This month’s recipe is a warming lentil shepherd’s pie that is packed with nutrients and puts a spin on a traditional recipe. Utilise uncommon vegetables to treat your tastebuds. Rather than the traditional recipe of mashed potato on the surface, this recipe uses celeriac and butter beans.
Celeriac may be slightly unusual and uncommon in recipes, but it’s a fantastic source of vitamin K and is high in vitamin C too. Vitamin C is essential for helping to reduce the risk of high blood pressure.
Celeriac seeds can be sown in March, in pots in a propagator or cold frame. Once germinated, they can be potted up into individual pots and kept in the cold frame, greenhouse, or on a brightly lit windowsill.
Fertile soil, plenty of moisture, and lots of sun is needed to keep celeriac growing happily. The seedlings can be hardened off before planting outdoors in May or June. Plant out the young plants with approximately 15-30cm between them.
When the plants mature, remove the outer leaves so that the crown is exposed and can develop. Remember to remove any side shoots if they grow. Between October and March, the celeriac will be ready to harvest. The great thing about celeriac is that they can be kept in the ground until you want to use them in the kitchen. Over winter, they can be covered with a thick layer of straw. This will help to retain heat and stop the ground from freezing.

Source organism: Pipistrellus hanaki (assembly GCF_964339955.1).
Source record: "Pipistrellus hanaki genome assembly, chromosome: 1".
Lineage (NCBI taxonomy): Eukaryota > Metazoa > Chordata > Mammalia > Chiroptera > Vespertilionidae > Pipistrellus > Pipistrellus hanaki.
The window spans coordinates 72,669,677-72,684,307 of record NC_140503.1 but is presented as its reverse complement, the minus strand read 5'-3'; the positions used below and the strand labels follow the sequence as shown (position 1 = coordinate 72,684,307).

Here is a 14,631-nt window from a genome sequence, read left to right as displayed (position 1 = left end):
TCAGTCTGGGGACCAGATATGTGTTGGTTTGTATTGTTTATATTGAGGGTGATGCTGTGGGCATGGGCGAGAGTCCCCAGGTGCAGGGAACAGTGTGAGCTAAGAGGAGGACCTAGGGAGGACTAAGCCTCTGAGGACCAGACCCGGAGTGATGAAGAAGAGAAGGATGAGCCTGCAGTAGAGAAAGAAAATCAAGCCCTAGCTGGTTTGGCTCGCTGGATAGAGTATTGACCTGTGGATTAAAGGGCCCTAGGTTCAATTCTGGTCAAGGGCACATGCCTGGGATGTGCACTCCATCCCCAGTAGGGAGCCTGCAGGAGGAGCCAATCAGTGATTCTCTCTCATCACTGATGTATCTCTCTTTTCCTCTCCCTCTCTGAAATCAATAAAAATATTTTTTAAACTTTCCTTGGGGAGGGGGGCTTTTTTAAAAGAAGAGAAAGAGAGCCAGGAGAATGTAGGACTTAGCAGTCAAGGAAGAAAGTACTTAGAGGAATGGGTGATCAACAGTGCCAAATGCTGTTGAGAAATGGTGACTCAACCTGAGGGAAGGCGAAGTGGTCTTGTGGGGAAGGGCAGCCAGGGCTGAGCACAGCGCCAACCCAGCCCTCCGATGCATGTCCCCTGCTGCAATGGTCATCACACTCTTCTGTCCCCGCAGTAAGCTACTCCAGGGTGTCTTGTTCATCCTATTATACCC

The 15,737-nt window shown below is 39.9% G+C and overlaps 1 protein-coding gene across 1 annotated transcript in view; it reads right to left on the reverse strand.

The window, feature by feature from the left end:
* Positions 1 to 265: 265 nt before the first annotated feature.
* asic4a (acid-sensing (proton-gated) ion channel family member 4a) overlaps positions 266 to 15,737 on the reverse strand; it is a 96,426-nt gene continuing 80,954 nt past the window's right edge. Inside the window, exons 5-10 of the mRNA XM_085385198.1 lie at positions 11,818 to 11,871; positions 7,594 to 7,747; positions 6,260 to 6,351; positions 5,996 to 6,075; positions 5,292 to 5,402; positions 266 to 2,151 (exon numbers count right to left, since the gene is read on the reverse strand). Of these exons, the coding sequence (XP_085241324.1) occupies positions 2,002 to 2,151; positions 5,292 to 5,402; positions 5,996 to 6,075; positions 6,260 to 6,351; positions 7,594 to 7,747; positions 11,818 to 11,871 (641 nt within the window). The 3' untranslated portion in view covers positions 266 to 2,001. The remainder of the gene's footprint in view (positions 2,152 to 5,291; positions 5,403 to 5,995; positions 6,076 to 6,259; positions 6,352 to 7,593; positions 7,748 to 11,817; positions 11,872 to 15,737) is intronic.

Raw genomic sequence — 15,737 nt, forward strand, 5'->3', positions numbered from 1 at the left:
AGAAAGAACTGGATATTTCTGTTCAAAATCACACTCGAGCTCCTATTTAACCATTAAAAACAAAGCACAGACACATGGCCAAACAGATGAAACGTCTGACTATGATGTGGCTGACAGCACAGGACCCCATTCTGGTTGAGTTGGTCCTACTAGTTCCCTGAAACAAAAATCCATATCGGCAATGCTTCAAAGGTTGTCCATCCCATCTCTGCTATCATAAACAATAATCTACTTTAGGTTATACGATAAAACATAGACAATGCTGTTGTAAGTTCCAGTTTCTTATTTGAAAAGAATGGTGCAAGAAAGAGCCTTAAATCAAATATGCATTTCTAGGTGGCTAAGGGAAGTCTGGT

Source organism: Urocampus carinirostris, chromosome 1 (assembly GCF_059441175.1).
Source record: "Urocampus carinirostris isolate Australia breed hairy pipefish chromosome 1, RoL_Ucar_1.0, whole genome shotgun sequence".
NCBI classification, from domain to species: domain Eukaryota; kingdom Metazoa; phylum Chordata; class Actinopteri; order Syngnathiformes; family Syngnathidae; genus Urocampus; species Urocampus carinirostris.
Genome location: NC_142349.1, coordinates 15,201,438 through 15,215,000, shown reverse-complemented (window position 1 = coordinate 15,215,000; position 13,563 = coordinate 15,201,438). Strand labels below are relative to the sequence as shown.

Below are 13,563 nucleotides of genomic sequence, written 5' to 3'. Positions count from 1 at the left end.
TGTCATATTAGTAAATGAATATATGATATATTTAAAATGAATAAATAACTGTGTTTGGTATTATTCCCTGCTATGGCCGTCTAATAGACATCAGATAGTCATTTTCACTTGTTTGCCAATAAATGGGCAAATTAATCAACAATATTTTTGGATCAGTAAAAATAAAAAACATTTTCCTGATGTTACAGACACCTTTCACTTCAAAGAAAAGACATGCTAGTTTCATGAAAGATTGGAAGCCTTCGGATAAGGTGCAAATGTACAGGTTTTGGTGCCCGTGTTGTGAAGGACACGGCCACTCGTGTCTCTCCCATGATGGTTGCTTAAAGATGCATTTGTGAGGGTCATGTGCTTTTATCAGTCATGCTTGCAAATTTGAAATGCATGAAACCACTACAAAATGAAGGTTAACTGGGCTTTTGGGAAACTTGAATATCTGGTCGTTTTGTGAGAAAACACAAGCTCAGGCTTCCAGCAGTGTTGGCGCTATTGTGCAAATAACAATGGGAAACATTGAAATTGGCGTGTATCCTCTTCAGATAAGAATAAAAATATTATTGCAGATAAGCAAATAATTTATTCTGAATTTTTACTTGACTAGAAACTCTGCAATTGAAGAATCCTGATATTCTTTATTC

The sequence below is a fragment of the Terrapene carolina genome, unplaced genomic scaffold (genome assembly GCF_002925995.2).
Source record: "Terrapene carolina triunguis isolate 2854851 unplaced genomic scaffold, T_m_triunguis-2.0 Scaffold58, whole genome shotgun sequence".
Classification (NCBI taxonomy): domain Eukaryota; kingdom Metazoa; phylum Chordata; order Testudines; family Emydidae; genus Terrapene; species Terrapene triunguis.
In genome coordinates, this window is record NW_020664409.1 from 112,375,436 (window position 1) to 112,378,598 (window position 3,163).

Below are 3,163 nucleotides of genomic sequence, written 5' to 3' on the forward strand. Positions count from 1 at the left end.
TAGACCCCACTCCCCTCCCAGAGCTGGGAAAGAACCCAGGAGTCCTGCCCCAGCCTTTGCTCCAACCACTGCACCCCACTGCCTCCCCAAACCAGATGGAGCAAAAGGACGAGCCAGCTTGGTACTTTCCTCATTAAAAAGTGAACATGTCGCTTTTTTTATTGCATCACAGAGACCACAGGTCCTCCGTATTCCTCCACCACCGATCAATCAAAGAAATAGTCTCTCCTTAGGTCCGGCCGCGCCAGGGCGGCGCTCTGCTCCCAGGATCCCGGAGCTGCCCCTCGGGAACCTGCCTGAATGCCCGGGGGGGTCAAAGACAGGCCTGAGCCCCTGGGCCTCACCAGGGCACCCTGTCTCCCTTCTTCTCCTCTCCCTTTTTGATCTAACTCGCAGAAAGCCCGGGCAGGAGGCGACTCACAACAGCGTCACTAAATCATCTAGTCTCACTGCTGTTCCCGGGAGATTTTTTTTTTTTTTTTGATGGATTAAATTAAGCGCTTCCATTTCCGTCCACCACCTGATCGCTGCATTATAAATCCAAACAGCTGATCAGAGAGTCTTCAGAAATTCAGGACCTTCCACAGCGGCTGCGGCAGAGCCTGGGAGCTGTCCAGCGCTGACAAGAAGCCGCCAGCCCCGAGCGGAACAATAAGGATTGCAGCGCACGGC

Lentil shepherd’s pie recipe card
Use this delicious veg to create a tasty lentil shepherd’s pie that is a perfect warming dish for autumn and winter evenings.
This meal is a hearty addition to your autumn and winter menu. With a twist on a classic shepherd’s pie, this lentil shepherd’s pie may widen your horizons of vegetables to incorporate in meals. What’s more, you can use homegrown produce to make it taste that extra bit better.
David Domoney is a Chartered Horticulturalist, Broadcaster, and Author. David has worked with a number of the UK’s leading garden retailers as a plant buyer and strategic consultant. With more than 30 years experience, in horticulture, David is as passionate about plants now as he was when he bought his first plant at a village fete.
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